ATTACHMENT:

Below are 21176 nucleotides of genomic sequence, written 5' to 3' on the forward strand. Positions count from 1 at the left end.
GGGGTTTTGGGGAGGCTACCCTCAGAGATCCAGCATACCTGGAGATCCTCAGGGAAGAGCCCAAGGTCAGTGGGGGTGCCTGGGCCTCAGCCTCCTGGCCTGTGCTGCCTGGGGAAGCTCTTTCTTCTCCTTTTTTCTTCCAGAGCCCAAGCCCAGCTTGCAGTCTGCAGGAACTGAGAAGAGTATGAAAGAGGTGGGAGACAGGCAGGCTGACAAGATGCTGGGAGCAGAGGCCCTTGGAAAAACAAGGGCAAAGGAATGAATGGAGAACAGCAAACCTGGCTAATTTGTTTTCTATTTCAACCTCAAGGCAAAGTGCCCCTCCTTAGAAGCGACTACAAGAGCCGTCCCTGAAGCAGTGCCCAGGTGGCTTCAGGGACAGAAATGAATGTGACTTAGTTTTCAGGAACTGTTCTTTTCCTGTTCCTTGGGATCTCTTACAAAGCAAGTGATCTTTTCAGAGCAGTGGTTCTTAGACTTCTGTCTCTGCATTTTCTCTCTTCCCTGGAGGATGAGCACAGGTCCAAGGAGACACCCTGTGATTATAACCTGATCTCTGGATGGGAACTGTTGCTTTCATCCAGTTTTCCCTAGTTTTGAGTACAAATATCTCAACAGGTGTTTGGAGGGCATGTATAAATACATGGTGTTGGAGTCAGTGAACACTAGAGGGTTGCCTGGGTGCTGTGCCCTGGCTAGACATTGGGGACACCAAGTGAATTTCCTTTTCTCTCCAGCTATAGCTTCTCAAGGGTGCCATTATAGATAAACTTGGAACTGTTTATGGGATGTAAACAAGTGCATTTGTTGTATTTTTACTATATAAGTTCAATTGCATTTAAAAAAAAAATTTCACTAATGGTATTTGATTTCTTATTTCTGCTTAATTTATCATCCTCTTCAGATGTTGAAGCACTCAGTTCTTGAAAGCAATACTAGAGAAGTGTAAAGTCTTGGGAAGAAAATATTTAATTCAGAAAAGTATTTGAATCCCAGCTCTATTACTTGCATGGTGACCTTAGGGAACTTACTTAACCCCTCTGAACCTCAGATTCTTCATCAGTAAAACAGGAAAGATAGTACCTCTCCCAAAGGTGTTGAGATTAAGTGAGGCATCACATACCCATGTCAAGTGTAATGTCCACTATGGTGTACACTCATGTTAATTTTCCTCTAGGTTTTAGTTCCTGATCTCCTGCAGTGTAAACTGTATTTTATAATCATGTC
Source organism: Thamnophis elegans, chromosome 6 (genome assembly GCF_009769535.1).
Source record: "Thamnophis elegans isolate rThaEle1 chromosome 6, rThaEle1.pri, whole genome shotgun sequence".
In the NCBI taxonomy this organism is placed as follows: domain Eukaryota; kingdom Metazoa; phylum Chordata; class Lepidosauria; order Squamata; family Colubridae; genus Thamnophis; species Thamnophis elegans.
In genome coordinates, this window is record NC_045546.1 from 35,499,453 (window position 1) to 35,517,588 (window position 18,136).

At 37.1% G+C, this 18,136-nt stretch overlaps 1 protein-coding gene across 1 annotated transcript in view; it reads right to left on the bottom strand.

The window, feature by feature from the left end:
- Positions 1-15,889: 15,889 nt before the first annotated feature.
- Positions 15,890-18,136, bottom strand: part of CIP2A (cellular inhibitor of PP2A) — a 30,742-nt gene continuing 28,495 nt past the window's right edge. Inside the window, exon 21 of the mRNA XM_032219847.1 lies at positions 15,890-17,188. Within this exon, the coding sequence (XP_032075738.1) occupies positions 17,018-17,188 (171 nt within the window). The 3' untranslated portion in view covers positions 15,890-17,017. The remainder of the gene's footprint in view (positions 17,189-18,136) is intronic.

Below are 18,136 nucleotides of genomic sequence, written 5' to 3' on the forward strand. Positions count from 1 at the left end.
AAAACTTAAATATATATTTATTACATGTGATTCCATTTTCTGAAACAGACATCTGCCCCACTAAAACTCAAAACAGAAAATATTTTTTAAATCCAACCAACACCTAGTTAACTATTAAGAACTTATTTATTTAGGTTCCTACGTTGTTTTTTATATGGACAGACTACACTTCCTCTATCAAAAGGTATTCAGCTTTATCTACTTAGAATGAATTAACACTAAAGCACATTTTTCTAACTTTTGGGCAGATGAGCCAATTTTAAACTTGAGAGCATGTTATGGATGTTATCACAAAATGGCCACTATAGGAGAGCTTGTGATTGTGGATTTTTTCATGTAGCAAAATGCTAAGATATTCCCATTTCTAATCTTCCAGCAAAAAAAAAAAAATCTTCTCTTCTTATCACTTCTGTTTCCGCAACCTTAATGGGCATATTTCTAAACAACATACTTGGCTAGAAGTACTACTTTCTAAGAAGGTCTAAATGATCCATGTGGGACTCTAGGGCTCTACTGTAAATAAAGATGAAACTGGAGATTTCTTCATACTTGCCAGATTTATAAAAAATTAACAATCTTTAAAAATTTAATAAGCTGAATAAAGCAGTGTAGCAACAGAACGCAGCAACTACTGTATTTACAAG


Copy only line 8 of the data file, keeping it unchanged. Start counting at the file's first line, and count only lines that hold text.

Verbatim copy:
The window, feature by feature from the left end: